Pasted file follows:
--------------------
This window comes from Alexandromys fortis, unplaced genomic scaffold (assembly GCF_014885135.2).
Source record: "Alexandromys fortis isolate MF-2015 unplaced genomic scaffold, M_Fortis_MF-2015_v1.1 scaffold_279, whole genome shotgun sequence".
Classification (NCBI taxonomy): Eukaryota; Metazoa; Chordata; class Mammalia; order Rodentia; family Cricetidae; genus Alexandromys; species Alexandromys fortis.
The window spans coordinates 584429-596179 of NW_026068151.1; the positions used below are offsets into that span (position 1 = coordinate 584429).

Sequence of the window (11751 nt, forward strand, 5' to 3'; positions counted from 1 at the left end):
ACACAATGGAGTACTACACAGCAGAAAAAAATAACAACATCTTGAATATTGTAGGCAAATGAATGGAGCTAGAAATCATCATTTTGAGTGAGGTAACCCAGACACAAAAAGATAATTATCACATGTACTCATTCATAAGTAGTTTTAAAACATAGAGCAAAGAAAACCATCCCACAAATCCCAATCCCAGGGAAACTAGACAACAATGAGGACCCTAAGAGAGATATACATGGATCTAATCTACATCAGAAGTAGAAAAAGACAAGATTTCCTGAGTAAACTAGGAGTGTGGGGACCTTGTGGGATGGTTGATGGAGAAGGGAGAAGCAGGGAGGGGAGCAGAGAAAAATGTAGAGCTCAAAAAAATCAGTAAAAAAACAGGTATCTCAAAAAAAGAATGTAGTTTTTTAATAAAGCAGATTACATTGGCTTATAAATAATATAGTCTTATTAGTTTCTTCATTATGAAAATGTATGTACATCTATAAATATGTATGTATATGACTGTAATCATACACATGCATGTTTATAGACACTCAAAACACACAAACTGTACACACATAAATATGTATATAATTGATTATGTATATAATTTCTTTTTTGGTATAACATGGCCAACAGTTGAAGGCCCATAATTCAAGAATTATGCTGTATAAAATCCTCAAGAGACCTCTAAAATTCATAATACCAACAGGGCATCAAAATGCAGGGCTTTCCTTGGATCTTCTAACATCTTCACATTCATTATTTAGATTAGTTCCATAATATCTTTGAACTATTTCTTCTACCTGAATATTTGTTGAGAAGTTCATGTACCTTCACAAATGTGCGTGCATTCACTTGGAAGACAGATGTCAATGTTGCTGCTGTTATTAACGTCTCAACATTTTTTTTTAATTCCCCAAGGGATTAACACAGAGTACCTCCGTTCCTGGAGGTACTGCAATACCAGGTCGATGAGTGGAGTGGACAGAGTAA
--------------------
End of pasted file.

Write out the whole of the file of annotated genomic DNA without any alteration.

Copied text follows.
This window comes from Alexandromys fortis, unplaced genomic scaffold (assembly GCF_014885135.2).
Source record: "Alexandromys fortis isolate MF-2015 unplaced genomic scaffold, M_Fortis_MF-2015_v1.1 scaffold_279, whole genome shotgun sequence".
Classification (NCBI taxonomy): Eukaryota; Metazoa; Chordata; class Mammalia; order Rodentia; family Cricetidae; genus Alexandromys; species Alexandromys fortis.
The window spans coordinates 584429-596179 of NW_026068151.1; the positions used below are offsets into that span (position 1 = coordinate 584429).

Sequence of the window (11751 nt, forward strand, 5' to 3'; positions counted from 1 at the left end):
ACACAATGGAGTACTACACAGCAGAAAAAAATAACAACATCTTGAATATTGTAGGCAAATGAATGGAGCTAGAAATCATCATTTTGAGTGAGGTAACCCAGACACAAAAAGATAATTATCACATGTACTCATTCATAAGTAGTTTTAAAACATAGAGCAAAGAAAACCATCCCACAAATCCCAATCCCAGGGAAACTAGACAACAATGAGGACCCTAAGAGAGATATACATGGATCTAATCTACATCAGAAGTAGAAAAAGACAAGATTTCCTGAGTAAACTAGGAGTGTGGGGACCTTGTGGGATGGTTGATGGAGAAGGGAGAAGCAGGGAGGGGAGCAGAGAAAAATGTAGAGCTCAAAAAAATCAGTAAAAAAACAGGTATCTCAAAAAAAGAATGTAGTTTTTTAATAAAGCAGATTACATTGGCTTATAAATAATATAGTCTTATTAGTTTCTTCATTATGAAAATGTATGTACATCTATAAATATGTATGTATATGACTGTAATCATACACATGCATGTTTATAGACACTCAAAACACACAAACTGTACACACATAAATATGTATATAATTGATTATGTATATAATTTCTTTTTTGGTATAACATGGCCAACAGTTGAAGGCCCATAATTCAAGAATTATGCTGTATAAAATCCTCAAGAGACCTCTAAAATTCATAATACCAACAGGGCATCAAAATGCAGGGCTTTCCTTGGATCTTCTAACATCTTCACATTCATTATTTAGATTAGTTCCATAATATCTTTGAACTATTTCTTCTACCTGAATATTTGTTGAGAAGTTCATGTACCTTCACAAATGTGCGTGCATTCACTTGGAAGACAGATGTCAATGTTGCTGCTGTTATTAACGTCTCAACATTTTTTTTTAATTCCCCAAGGGATTAACACAGAGTACCTCCGTTCCTGGAGGTACTGCAATACCAGGTCGATGAGTGGAGTGGACAGAGTAA